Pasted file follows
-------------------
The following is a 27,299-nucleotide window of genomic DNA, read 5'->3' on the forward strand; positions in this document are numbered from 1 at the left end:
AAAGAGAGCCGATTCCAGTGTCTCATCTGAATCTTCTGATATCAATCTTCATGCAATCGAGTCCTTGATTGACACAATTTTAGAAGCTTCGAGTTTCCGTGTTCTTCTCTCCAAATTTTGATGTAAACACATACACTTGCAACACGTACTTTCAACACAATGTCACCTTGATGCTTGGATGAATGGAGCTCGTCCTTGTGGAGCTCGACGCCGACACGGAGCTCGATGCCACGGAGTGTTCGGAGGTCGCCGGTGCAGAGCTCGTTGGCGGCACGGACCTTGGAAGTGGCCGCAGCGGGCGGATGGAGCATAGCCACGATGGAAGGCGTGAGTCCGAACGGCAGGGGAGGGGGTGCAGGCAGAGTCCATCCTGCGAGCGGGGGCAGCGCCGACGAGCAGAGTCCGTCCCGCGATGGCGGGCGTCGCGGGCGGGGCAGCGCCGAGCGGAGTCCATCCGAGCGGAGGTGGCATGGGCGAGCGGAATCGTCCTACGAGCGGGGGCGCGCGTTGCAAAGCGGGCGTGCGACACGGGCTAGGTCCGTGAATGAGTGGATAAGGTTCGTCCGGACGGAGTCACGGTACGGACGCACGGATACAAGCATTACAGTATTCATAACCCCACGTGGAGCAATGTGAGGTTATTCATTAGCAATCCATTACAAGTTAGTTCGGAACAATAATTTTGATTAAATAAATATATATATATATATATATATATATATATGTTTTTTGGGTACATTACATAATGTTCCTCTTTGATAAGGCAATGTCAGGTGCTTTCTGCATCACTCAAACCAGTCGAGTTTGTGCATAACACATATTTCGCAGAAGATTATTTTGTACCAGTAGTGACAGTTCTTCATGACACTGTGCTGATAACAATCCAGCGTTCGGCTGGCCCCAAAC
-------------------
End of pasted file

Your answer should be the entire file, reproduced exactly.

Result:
The following is a 27,299-nucleotide window of genomic DNA, read 5'->3' on the forward strand; positions in this document are numbered from 1 at the left end:
AAAGAGAGCCGATTCCAGTGTCTCATCTGAATCTTCTGATATCAATCTTCATGCAATCGAGTCCTTGATTGACACAATTTTAGAAGCTTCGAGTTTCCGTGTTCTTCTCTCCAAATTTTGATGTAAACACATACACTTGCAACACGTACTTTCAACACAATGTCACCTTGATGCTTGGATGAATGGAGCTCGTCCTTGTGGAGCTCGACGCCGACACGGAGCTCGATGCCACGGAGTGTTCGGAGGTCGCCGGTGCAGAGCTCGTTGGCGGCACGGACCTTGGAAGTGGCCGCAGCGGGCGGATGGAGCATAGCCACGATGGAAGGCGTGAGTCCGAACGGCAGGGGAGGGGGTGCAGGCAGAGTCCATCCTGCGAGCGGGGGCAGCGCCGACGAGCAGAGTCCGTCCCGCGATGGCGGGCGTCGCGGGCGGGGCAGCGCCGAGCGGAGTCCATCCGAGCGGAGGTGGCATGGGCGAGCGGAATCGTCCTACGAGCGGGGGCGCGCGTTGCAAAGCGGGCGTGCGACACGGGCTAGGTCCGTGAATGAGTGGATAAGGTTCGTCCGGACGGAGTCACGGTACGGACGCACGGATACAAGCATTACAGTATTCATAACCCCACGTGGAGCAATGTGAGGTTATTCATTAGCAATCCATTACAAGTTAGTTCGGAACAATAATTTTGATTAAATAAATATATATATATATATATATATATATATATGTTTTTTGGGTACATTACATAATGTTCCTCTTTGATAAGGCAATGTCAGGTGCTTTCTGCATCACTCAAACCAGTCGAGTTTGTGCATAACACATATTTCGCAGAAGATTATTTTGTACCAGTAGTGACAGTTCTTCATGACACTGTGCTGATAACAATCCAGCGTTCGGCTGGCCCCAAAC